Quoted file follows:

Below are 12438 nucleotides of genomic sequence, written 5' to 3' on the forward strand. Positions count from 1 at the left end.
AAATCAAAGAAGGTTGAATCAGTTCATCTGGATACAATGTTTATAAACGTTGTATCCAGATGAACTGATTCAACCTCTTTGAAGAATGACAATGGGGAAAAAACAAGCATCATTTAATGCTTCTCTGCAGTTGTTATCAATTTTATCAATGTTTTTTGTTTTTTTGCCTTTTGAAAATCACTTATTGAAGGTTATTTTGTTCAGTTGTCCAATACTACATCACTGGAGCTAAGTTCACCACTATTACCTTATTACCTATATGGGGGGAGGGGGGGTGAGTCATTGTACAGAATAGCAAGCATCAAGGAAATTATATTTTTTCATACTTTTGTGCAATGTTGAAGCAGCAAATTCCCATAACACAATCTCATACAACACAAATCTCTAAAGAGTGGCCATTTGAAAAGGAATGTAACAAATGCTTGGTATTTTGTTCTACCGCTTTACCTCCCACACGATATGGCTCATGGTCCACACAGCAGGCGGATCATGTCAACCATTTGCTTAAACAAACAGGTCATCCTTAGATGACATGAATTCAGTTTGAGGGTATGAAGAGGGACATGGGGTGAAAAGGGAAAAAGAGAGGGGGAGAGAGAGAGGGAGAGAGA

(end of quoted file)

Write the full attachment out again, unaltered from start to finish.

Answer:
Below are 12438 nucleotides of genomic sequence, written 5' to 3' on the forward strand. Positions count from 1 at the left end.
AAATCAAAGAAGGTTGAATCAGTTCATCTGGATACAATGTTTATAAACGTTGTATCCAGATGAACTGATTCAACCTCTTTGAAGAATGACAATGGGGAAAAAACAAGCATCATTTAATGCTTCTCTGCAGTTGTTATCAATTTTATCAATGTTTTTTGTTTTTTTGCCTTTTGAAAATCACTTATTGAAGGTTATTTTGTTCAGTTGTCCAATACTACATCACTGGAGCTAAGTTCACCACTATTACCTTATTACCTATATGGGGGGAGGGGGGGTGAGTCATTGTACAGAATAGCAAGCATCAAGGAAATTATATTTTTTCATACTTTTGTGCAATGTTGAAGCAGCAAATTCCCATAACACAATCTCATACAACACAAATCTCTAAAGAGTGGCCATTTGAAAAGGAATGTAACAAATGCTTGGTATTTTGTTCTACCGCTTTACCTCCCACACGATATGGCTCATGGTCCACACAGCAGGCGGATCATGTCAACCATTTGCTTAAACAAACAGGTCATCCTTAGATGACATGAATTCAGTTTGAGGGTATGAAGAGGGACATGGGGTGAAAAGGGAAAAAGAGAGGGGGAGAGAGAGAGGGAGAGAGA